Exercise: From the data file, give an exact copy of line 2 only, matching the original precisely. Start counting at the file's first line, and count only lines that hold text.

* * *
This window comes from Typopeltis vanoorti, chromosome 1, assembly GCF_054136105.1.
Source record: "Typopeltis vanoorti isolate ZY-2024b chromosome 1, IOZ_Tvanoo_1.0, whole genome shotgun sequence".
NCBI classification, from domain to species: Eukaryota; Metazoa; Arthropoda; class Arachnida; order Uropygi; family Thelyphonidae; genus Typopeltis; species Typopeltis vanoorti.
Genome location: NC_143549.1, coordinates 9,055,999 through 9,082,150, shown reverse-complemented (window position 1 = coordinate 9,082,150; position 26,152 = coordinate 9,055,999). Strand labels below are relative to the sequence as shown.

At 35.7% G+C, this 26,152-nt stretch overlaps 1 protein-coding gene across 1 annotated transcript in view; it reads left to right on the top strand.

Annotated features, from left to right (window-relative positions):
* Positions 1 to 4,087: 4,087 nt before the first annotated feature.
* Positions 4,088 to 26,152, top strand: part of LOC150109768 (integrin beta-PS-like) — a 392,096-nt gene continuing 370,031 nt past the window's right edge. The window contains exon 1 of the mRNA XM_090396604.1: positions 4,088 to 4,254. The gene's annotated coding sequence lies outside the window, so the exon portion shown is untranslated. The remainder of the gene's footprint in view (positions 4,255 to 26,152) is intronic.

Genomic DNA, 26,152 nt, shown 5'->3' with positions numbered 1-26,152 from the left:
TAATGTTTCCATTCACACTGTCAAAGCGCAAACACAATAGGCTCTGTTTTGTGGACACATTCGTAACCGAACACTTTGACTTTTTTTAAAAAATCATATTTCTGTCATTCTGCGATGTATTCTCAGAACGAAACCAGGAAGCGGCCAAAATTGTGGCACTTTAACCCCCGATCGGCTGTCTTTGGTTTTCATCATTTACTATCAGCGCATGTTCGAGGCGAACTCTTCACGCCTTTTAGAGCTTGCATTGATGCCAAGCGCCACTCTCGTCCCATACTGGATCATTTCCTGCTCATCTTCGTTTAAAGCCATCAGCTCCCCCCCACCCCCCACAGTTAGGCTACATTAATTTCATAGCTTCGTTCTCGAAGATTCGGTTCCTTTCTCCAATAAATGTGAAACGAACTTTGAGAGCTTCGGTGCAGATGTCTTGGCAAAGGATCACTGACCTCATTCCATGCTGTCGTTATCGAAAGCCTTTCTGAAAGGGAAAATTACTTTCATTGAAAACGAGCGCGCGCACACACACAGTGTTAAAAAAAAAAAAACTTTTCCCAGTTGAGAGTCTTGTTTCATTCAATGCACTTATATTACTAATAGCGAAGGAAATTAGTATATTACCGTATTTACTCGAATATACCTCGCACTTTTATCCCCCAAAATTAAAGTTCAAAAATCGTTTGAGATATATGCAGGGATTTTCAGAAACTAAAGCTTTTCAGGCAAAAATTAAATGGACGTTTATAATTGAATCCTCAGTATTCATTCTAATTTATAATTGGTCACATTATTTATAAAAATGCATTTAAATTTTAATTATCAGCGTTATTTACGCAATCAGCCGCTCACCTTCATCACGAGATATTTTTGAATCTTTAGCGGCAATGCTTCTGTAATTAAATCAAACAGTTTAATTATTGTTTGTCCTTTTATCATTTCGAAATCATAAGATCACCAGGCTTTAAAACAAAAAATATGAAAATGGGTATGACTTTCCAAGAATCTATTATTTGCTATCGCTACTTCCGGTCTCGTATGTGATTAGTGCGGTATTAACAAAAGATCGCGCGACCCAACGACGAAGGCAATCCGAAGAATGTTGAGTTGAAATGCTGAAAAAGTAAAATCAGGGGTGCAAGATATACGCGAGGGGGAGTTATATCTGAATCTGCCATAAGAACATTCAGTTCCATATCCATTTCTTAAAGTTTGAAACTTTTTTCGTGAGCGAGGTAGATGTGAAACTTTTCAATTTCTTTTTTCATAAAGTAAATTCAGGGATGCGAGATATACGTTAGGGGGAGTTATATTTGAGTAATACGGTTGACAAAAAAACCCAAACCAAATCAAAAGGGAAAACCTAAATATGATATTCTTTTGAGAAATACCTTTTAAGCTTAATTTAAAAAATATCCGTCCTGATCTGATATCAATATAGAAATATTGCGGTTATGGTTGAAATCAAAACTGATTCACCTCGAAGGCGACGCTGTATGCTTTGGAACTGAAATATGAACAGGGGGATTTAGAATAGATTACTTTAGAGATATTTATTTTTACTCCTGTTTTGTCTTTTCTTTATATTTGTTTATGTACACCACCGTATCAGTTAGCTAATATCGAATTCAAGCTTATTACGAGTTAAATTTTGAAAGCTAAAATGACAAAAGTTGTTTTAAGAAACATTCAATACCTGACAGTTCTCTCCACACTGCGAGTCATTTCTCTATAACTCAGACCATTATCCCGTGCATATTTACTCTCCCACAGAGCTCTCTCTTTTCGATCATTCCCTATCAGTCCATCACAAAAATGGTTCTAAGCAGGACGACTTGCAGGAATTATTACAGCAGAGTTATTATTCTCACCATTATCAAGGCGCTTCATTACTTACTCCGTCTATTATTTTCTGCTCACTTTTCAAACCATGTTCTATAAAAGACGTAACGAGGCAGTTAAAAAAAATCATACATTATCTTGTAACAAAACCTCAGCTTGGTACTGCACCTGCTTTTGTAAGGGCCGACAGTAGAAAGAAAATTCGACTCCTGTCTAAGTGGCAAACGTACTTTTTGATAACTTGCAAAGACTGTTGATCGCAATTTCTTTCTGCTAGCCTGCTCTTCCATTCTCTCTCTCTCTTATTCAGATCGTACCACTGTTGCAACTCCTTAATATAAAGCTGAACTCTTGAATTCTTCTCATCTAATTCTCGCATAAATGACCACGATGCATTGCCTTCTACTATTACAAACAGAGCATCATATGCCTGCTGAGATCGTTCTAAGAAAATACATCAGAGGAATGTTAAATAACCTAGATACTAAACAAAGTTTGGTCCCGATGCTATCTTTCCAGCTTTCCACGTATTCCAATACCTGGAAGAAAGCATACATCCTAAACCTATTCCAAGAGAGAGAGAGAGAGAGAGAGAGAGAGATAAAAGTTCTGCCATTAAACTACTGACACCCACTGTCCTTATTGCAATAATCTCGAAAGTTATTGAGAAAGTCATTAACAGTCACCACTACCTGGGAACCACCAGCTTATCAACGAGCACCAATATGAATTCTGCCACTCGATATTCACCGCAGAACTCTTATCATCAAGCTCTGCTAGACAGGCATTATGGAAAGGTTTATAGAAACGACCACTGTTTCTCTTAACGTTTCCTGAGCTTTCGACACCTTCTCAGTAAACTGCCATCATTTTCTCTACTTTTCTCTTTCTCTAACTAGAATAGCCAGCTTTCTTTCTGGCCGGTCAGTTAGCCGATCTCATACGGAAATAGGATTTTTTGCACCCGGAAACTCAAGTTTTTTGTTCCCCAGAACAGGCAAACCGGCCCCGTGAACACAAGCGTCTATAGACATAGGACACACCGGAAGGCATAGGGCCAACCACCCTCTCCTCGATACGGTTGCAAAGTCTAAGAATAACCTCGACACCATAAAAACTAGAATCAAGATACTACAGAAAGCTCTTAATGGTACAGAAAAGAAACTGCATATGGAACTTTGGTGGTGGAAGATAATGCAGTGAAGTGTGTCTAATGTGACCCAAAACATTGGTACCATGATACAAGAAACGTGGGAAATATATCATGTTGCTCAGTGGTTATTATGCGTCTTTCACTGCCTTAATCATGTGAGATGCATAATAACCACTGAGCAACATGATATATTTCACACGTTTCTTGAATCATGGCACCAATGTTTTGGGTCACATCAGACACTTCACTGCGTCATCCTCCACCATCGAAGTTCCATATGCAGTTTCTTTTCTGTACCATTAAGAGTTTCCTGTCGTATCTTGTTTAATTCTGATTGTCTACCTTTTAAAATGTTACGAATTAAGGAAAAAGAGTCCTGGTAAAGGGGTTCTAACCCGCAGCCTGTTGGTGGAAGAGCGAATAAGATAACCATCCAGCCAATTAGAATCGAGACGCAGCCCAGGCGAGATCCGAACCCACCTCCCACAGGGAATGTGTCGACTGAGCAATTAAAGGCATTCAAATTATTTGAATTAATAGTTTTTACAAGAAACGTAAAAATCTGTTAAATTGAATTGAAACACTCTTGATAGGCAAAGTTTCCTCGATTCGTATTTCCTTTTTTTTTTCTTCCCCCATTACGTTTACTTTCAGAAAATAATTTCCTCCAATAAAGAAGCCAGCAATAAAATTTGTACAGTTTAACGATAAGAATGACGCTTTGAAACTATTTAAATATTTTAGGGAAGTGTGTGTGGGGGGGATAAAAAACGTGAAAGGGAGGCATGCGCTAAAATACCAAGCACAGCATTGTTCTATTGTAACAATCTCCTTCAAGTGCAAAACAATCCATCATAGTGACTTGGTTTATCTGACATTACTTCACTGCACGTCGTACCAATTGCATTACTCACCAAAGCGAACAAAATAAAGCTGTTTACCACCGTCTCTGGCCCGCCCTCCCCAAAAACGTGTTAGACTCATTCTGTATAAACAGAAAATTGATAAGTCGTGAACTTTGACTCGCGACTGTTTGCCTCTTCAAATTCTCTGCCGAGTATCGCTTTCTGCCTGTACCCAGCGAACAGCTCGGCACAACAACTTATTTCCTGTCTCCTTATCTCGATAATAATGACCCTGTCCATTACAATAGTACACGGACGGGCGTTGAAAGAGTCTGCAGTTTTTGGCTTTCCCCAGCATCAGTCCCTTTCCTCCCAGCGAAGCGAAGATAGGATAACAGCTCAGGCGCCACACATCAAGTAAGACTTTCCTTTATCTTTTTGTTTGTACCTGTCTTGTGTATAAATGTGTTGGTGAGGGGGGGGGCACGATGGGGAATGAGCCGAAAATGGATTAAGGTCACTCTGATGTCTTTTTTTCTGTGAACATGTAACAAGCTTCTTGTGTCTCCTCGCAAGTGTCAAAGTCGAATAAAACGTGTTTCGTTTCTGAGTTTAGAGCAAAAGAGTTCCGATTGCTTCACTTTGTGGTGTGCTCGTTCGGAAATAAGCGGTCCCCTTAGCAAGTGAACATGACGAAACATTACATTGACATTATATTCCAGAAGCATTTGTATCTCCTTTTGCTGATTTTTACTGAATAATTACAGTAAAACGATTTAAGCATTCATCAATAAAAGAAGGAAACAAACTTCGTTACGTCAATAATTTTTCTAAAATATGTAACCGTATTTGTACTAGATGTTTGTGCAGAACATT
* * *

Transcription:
Source record: "Typopeltis vanoorti isolate ZY-2024b chromosome 1, IOZ_Tvanoo_1.0, whole genome shotgun sequence".